As many of you know, yesterday was Day Without A Gay — a national day of awareness for LGBT equality. Atticus Circle jumped into the mix of organizers. We especially liked that the day was built around the idea of what individuals could do to reach out to the community.
I spent most of the day fielding phone calls from the media. Atticus Circle posted a letter writing campaign on the Day Without A Gay website, encouraging gay and straight supporters of LGBT equality alike to write letters to straight friends encouraging them to stand up and support the cause. In many areas across the country, we were the only action listed, so a number of journalists called to ask me about the success of our campaign.
Unfortunately, it’s difficult for us to tally all those who participated; however, we do know that over 200 people reached out to Atticus Circle because they received a letter from a friend urging them to sign up on our website.
People who opted to take the day off from their jobs as part of the national “Day Without a Gay” were encouraged to perform community service, and charitable organizations across the country reported that volunteers did indeed show up. In Austin, volunteers were encouraged to help out over at Out Youth.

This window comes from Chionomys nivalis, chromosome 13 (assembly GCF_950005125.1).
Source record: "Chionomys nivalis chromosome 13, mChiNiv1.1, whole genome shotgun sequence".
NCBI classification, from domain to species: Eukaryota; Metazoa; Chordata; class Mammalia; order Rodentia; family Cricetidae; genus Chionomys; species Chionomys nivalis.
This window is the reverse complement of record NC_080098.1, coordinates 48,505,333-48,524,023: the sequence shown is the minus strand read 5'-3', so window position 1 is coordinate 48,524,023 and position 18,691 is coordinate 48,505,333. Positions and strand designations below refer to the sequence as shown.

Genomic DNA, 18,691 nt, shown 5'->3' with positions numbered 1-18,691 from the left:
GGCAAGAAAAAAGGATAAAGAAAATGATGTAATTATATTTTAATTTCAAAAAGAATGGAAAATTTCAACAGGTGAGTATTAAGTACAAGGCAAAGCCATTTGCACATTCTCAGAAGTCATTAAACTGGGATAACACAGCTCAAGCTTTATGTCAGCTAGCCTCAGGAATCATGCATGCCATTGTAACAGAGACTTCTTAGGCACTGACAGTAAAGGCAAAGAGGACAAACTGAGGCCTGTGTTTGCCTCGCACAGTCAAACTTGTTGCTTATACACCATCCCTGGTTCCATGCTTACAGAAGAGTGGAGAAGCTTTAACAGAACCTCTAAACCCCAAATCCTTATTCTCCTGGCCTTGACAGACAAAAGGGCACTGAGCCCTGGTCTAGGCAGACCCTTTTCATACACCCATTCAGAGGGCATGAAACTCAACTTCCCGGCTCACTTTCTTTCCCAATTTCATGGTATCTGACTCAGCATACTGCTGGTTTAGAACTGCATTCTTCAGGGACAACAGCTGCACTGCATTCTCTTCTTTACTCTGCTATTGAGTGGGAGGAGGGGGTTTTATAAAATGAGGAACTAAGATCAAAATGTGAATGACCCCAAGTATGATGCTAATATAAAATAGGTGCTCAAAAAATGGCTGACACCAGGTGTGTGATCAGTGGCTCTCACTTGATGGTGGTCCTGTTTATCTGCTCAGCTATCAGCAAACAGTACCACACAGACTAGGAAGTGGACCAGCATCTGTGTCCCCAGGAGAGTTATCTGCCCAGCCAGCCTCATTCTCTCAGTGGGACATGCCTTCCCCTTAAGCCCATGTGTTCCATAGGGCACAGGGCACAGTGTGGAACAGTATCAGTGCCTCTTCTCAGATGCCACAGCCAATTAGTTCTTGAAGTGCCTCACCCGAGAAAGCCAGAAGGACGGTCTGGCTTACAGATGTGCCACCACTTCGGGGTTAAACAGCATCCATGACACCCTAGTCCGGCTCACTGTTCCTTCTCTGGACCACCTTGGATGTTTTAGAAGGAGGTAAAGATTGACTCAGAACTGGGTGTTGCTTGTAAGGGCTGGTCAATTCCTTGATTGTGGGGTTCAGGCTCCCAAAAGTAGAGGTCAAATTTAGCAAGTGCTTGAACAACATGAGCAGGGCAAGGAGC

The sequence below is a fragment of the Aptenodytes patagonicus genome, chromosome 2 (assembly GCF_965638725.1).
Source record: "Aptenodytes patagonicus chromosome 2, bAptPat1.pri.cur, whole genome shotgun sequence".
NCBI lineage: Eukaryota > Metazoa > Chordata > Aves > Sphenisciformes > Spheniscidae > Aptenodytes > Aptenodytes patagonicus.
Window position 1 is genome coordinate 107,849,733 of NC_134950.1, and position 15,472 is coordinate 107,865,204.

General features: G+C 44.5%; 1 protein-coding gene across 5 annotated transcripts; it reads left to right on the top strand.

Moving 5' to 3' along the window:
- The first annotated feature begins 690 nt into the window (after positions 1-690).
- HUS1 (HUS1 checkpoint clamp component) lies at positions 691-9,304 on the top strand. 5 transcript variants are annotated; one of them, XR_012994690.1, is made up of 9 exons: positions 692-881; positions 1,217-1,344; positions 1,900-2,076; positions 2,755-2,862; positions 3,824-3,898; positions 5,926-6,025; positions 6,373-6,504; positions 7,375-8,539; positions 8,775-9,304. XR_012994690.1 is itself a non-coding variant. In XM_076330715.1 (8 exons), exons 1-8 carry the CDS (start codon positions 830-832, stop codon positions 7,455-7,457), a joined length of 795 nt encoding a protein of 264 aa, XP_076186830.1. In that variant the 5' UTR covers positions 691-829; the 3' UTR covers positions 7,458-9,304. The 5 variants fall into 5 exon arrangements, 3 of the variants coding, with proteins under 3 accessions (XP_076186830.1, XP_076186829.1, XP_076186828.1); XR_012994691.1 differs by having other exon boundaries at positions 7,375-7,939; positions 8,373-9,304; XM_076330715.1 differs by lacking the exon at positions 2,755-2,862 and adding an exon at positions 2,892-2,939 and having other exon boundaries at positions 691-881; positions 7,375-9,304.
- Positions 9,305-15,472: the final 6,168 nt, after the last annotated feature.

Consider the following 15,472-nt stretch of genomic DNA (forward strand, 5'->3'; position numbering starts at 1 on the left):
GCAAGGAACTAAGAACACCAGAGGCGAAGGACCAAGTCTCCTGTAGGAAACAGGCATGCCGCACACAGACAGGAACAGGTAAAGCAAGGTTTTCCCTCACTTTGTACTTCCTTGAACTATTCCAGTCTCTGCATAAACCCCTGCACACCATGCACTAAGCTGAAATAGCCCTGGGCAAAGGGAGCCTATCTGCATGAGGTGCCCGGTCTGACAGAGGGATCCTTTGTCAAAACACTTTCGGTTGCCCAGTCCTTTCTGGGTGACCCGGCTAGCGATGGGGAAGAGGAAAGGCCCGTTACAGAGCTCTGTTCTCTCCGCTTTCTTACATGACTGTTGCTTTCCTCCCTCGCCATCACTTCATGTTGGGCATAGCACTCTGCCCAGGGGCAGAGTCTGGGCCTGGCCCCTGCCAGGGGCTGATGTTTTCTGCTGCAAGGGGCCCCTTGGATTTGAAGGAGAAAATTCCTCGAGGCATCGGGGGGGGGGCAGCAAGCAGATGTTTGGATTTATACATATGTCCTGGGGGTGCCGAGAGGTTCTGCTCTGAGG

Over 100 people gathered at Austin City Hall last night to rally around Day Without A Gay. The rally culminated the day in a collective way, and provided an opportunity to include people who could not, for whatever reason, “call in gay.”
Our first speaker, Meredith Bagley, Ph.D from University of Texas at Austin, referred to the Harvey Milk movie. Did you know that Milk earned $1.4 million from only 36 theatres in its limited release? It made the top ten box office list on its opening weekend.
I don’t believe it’s a coincidence that this highly acclaimed film has taken on a new significance after the passage of Proposition 8. Activists called on Focus Features to pull the film from the Cinemark Theatres chain as part of a series of boycotts, because Cinemark’s chief executive, Alan Stock, donated $9,999 to the Yes on 8 campaign.
Bagley noted that is just one example of how gay and ally activists can have an impact on the economy. The impetus behind Day Without a Gay, after all, was to help illustrate the impact that LBGT Americans have on the national economy. The encouragement to “call in gay,” however, was tempered with the warning that not everyone could call in gay because of discrimination that still exist in a number of arenas.
A special thanks to all those who participated in Day Without A Gay. Grassroots actions empower more people to take a stand for equality. As we’ve seen with Join the Impact — and now with Day Without A Gay — people are talking more and more about these issues because of the energy being created. Different actions appeal to different groups of people, and because of the grassroots efforts of these actions, local organizers have been able to reach out to people in diverse and effective ways. Obviously, there’s still much work to be done, but Day Without a Gay showed me just how many people are willing to stand up for LGBT equality.